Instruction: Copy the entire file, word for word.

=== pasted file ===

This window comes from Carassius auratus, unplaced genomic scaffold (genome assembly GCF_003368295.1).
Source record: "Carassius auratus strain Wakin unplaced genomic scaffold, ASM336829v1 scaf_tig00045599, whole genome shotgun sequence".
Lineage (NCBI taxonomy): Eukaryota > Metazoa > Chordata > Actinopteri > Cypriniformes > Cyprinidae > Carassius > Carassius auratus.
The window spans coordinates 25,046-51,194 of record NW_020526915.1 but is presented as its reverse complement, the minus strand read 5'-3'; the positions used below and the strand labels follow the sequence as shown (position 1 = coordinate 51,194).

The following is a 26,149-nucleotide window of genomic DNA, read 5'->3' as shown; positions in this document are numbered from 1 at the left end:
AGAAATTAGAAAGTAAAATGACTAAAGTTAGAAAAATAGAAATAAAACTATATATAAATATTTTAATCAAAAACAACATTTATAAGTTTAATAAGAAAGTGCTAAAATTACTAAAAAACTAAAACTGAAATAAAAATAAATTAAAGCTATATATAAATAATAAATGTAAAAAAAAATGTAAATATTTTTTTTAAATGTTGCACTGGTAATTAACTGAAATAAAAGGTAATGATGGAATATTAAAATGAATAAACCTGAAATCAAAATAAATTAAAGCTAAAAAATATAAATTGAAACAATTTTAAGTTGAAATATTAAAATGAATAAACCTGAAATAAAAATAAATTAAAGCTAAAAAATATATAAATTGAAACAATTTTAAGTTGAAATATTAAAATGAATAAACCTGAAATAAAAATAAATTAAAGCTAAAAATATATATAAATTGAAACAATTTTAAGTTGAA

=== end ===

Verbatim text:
This window comes from Carassius auratus, unplaced genomic scaffold (genome assembly GCF_003368295.1).
Source record: "Carassius auratus strain Wakin unplaced genomic scaffold, ASM336829v1 scaf_tig00045599, whole genome shotgun sequence".
Lineage (NCBI taxonomy): Eukaryota > Metazoa > Chordata > Actinopteri > Cypriniformes > Cyprinidae > Carassius > Carassius auratus.
The window spans coordinates 25,046-51,194 of record NW_020526915.1 but is presented as its reverse complement, the minus strand read 5'-3'; the positions used below and the strand labels follow the sequence as shown (position 1 = coordinate 51,194).

The following is a 26,149-nucleotide window of genomic DNA, read 5'->3' as shown; positions in this document are numbered from 1 at the left end:
AGAAATTAGAAAGTAAAATGACTAAAGTTAGAAAAATAGAAATAAAACTATATATAAATATTTTAATCAAAAACAACATTTATAAGTTTAATAAGAAAGTGCTAAAATTACTAAAAAACTAAAACTGAAATAAAAATAAATTAAAGCTATATATAAATAATAAATGTAAAAAAAAATGTAAATATTTTTTTTAAATGTTGCACTGGTAATTAACTGAAATAAAAGGTAATGATGGAATATTAAAATGAATAAACCTGAAATCAAAATAAATTAAAGCTAAAAAATATAAATTGAAACAATTTTAAGTTGAAATATTAAAATGAATAAACCTGAAATAAAAATAAATTAAAGCTAAAAAATATATAAATTGAAACAATTTTAAGTTGAAATATTAAAATGAATAAACCTGAAATAAAAATAAATTAAAGCTAAAAATATATATAAATTGAAACAATTTTAAGTTGAA